Qualitative Drop

/ Movies /

I’ve seen great movies since childhood. My father took me to see Jean Cocteau, La belle et la bête (1946).

La belle et la bête
thanx film110

John Ford was ubiquitous, a bevy of awards led me to La Strada. Still it wasn’t until an intellectual friend dropped his jaw over The Seventh Seal and then another intellectual friend sang hosanna to the Seven Samurai that I began to watch movies the way the schools were trying to get us to consider classics: with awe, near worship. Hell, I did. Hell, The Iliad was great, King Lear was great: I already knew that La Strada was a sacred artifact; it was easy to see that so was Wild Strawberries. In fact it was easy in the 1950s: all you had to do was see the latest Bergman, or an old Bergman, or an old Fellini, or any Kurosawa, and you had something to ponder, something worth seeing twice, or thrice, worth talking about. Skip church, and go to the theater. It’s cheaper anyway.

Then I think of a Shakespeare thesis my university hadn’t a clue about, no matter how I expressed it (1965). Then I offered a cheap internet (1970) to replace kleptocracy with its compulsory schooling — did anyone, then or now, understand 2% of what I was talking about? Then, therefore, I was broke, couldn’t support myself let alone my family, my wife and son. A struggle to eat had to substitute for the theater. Ah, but 1990-something arrived, my son sent me a VCR and a box of more than 100 videos: and I gorged once again on movies. Now what was in the box wasn’t the equal of La Strada or Yojimbo, who could expect it to be? But there was some very interesting stuff: Reservoir Dogs, Heathers

Ah, but then DVDs come along, slide them right into the Mac I’m already sitting at all day long anyway. Then glory hallelujah, I meet my darling Jan: and we begin to use her improvised family entertainment center (sitting on the floor, backs against the bed side boards, facing the TV, same way she’d watched stuff with her family when her husband was alive, me privileged to sit where he sat). So: I’ve said before, it was easy: to show 100% great movies 100% of the time: I selected Fellini, and Kurosawa, added Bergman, Griffith, Claire … But then I switched to selecting DVDs tailored for Jan: Jane Austen stuff, costume stuff: Victorian middle class stuff: comfortable people, never mind where their money comes from, women given an important place, even if only to abuse them. And we just love watching Pride and Prejudice, Jane Eyre, and Tess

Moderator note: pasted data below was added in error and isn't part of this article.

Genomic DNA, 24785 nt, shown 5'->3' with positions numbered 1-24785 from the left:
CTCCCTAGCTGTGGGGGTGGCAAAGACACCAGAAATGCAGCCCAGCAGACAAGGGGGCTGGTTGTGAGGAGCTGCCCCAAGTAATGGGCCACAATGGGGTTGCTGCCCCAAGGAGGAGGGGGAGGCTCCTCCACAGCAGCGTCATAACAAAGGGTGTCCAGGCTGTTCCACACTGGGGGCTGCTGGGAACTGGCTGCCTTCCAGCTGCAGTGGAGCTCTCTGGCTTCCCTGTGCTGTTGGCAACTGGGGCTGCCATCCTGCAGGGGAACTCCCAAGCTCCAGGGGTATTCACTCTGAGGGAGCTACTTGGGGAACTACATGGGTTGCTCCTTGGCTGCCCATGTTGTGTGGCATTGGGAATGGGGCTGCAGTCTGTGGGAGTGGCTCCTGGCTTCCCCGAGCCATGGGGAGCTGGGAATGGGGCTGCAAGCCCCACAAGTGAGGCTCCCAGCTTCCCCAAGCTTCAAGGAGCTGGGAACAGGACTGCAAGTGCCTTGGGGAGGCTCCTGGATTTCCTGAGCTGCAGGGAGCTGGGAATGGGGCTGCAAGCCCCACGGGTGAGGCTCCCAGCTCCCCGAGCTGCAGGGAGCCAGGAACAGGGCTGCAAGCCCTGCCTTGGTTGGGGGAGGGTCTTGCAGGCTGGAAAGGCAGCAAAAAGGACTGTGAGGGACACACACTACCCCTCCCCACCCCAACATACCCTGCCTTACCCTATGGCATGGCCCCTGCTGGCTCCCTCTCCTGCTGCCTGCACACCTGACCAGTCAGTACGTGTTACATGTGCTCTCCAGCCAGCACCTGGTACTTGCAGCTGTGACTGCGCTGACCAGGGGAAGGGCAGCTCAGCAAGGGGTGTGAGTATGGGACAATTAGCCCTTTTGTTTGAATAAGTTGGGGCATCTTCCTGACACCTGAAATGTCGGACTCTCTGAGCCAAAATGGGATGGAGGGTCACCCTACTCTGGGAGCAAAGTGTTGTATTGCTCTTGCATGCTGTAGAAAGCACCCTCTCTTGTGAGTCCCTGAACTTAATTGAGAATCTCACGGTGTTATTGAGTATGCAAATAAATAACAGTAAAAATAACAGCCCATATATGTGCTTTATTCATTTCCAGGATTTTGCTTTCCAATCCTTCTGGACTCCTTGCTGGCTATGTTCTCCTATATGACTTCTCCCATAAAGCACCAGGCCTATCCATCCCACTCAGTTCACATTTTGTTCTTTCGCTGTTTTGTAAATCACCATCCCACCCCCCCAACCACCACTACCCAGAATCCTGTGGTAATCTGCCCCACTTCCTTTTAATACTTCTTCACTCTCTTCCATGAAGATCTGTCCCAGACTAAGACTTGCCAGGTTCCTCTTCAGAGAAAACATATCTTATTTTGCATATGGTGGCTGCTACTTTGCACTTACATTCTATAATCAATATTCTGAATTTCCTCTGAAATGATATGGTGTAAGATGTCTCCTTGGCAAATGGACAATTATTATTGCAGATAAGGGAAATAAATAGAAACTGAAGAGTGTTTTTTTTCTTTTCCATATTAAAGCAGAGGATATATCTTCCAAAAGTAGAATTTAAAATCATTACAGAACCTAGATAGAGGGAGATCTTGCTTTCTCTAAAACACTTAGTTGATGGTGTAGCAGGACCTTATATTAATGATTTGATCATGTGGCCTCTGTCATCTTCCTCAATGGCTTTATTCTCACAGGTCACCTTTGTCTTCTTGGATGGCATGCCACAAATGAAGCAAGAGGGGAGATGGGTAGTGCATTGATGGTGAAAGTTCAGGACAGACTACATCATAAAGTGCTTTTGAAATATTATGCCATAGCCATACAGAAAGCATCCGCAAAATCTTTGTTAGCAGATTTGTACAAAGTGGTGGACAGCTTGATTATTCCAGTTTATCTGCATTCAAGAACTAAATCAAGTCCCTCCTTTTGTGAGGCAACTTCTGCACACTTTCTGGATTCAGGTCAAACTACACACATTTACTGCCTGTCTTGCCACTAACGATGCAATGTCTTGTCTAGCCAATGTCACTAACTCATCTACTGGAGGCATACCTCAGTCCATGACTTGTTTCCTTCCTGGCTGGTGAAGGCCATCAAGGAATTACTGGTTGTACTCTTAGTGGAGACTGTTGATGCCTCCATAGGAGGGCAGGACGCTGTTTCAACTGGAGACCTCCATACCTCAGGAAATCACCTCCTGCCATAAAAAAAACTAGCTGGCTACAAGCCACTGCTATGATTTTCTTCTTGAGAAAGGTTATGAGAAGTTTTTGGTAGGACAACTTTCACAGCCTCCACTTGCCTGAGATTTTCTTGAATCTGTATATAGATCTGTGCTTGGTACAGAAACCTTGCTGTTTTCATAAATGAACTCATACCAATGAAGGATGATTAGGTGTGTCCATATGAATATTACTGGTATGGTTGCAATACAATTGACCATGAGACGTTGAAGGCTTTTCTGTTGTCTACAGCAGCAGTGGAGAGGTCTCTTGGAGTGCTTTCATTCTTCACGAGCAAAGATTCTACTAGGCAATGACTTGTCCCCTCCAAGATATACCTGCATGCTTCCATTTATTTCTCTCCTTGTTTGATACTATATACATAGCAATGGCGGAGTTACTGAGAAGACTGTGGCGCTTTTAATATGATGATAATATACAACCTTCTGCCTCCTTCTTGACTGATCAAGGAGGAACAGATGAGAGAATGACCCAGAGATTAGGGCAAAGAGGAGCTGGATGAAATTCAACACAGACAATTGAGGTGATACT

So that’s three, coming up on four years. When Jan is here, in Florida, I stack my Blockbuster queue with the chickflix due to come soon; now she’s in Nova Scotia: I’ve reverse stacked the queue. I’m watching stuff she might not like if not veto: Django Unchained, J. Edgar, Ordinary Decent Criminal

I tell you, thousands of movies, now I’m in the dregs: fooling with movies I’ve never seen, don’t know anything about, just guessing. My batting average has fallen off the cliff: from 1.000 to near 1.000, to .900, to .500 … to .180.

No, that’s not fair: I just mentioned a couple of very interesting movies I’ve only just seen. but let me add, I’m also struggling to get through movies I’d ordered on nothing but hope: Ordinary Decent Criminal is making me cringe. Sex and the City, I don’t know if I’ll get all the way through it. Suffer, suffer: why?

On the other hand there may be a gem somewhere even in the dreck: In Criminal, Kevin Spacey has gone to the well a time or two too often. I also love Linda Fiorentino, but I sure don’t love them here, together or apart. But: she unrolls a poster of Caravaggio’s The Taking of Christ:

What do you want a holy picture for?
It’s not a holy picture, it’s a Caravaggio, he’s about as holy as you are.

Now that’s funny.

Caravaggio, The Taking of Christ
thanx artinvestment

Although when they mapped Spacey’s face onto that of Jesus and animated the mix, it was offensive.
Still, that’s a neat line: It’s not a holy picture; it’s a Caravaggio.

Movies

About pk

Seems to me that some modicum of honesty is requisite to intelligence. If we look in the mirror and see not kleptocrats but Christians, we’re still in the same old trouble.
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